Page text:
Japanese car giant Toyota on Tuesday revised its earnings forecast, saying it expected to see a record annual net profit thanks to a weaker yen and US tax cuts.
Japan’s top carmaker expects to bank a net profit of 2.4 trillion yen ($22 billion) for the fiscal year to March 2018, up from its November estimate of 1.95 trillion yen.
Annual sales are now forecast at 29 trillion yen, up from an earlier projection of 28.5 trillion, the Prius maker said.
In May, the company announced its first drop in annual profit for five years, which it blamed on the cost of customer incentives in the key US market.
Toyota said net profit rose 40.5 percent to 2.0 trillion yen for the nine months to December, on sales of 21.8 trillion yen, which were up 8.1 percent.
Toyota officials said the profits were the result of several factors, including a weaker yen, US tax cuts and company cost-cutting measures.
“In the US, the corporate tax cuts of 2017 resulted in a reduction in income taxes of 291 billion yen,” helping push up net income, senior managing director Masayoshi Shirayanagi told reporters.
Executive vice president Koji Kobayashi said Toyota was “seeing the benefits coming from cost reductions faster than I thought.”
Analysts also pointed to the effects of a weaker yen across Japan’s auto industry.
“So far, foreign exchange has been a positive factor for the Japanese auto industry, but it’s hard to predict if the impact will continue as the yen has recently become strong,” said Satoru Takada, an analyst at TIW, a Tokyo-based research and consulting firm.
“Foreign exchange will remain a decisive factor for the industry,” Takada told AFP before Toyota’s announcement.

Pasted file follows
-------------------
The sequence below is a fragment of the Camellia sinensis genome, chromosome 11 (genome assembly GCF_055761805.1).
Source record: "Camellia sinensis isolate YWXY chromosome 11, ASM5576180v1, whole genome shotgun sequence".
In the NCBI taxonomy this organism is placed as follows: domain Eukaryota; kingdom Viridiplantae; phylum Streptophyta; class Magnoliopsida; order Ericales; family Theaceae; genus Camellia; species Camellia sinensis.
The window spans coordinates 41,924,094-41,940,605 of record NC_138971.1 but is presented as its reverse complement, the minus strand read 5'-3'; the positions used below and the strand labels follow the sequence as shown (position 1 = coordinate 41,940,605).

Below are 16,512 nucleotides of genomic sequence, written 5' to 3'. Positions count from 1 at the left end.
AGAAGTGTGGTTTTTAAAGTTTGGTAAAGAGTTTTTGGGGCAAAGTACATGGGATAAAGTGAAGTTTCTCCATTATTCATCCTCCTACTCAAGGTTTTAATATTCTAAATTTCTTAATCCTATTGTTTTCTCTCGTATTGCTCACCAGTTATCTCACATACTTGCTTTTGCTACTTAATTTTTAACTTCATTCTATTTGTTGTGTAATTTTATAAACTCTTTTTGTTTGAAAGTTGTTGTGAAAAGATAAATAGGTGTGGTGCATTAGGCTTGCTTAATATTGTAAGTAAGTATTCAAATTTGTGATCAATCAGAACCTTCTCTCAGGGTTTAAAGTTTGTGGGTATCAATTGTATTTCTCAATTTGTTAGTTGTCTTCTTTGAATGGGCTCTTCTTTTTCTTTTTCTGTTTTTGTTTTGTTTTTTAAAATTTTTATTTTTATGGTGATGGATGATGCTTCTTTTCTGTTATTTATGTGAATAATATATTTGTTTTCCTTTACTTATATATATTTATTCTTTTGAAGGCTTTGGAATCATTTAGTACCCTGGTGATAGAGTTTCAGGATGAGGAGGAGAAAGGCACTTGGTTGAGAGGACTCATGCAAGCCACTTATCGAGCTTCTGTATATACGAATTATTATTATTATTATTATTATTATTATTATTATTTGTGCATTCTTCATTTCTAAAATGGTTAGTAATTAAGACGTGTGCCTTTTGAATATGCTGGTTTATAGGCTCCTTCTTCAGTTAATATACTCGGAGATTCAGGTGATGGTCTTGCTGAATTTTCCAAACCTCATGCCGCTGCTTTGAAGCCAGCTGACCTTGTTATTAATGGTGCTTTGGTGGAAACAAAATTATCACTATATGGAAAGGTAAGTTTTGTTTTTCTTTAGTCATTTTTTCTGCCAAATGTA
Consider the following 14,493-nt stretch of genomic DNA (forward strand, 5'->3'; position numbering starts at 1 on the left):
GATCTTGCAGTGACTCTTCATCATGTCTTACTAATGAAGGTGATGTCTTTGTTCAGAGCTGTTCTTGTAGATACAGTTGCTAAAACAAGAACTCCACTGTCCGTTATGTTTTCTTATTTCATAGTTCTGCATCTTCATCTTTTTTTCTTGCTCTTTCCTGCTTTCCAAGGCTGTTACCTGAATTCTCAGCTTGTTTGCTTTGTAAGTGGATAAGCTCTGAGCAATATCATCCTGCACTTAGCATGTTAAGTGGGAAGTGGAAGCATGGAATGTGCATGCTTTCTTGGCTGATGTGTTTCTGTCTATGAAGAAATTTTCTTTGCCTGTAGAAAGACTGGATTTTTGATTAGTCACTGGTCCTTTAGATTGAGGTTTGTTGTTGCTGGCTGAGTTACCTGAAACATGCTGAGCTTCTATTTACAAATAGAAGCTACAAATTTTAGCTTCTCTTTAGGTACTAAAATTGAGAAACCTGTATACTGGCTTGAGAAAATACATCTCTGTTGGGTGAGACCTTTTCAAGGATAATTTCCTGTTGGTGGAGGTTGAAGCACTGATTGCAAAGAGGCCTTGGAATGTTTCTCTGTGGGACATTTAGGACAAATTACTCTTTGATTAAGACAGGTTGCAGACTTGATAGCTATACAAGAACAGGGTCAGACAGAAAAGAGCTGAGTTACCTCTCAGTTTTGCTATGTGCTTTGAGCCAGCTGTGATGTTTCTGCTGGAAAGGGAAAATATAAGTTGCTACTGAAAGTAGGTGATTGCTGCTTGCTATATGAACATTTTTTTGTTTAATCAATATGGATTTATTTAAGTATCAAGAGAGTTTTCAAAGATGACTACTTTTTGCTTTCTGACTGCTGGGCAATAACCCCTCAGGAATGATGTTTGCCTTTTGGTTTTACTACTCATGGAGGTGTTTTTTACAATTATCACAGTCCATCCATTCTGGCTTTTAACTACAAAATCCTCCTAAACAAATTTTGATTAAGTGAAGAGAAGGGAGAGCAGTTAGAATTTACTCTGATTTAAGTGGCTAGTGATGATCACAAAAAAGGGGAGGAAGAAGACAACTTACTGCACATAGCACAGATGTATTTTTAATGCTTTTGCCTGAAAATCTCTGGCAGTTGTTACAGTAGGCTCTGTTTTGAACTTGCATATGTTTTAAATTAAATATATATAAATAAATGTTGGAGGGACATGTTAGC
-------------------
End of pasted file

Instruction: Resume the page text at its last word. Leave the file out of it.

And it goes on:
On Tuesday, the yen advanced against major currencies on rising demand for the safe-haven currency as global markets were routed following a stellar 2018, and on worries about further hikes in US interest rates this year.
US sales down
Toyota said global sales for the nine months edged up slightly from a year earlier, to 7.85 million units.
Operating profit from its domestic and European markets showed moderate gains for the three quarters.
But operating profit from North America more than halved because of a decline in sales as well as swelling incentives.
“Sales incentives are pressuring its operating profit in North America, where Toyota is still struggling to catch up with growing demand for SUV and pick-up trucks,” Takada said.
Japan’s auto industry is facing uncertainty over US President Donald Trump’s drive to support US firms against foreign imports, fanning fears of a global trade war.
Smaller rival Honda Motor on Friday nearly doubled its annual net-profit forecast to one trillion yen, citing strong growth in the sales of its cars and motorcycles, as well as US corporate tax cuts.
For the nine months to December, Honda’s net profit jumped 82.8 percent from a year earlier to 951.6 billion yen.
Nissan is scheduled to report its nine-month results on Thursday. It has downgraded its annual operating profit forecast after a damaging inspection scandal in its domestic market.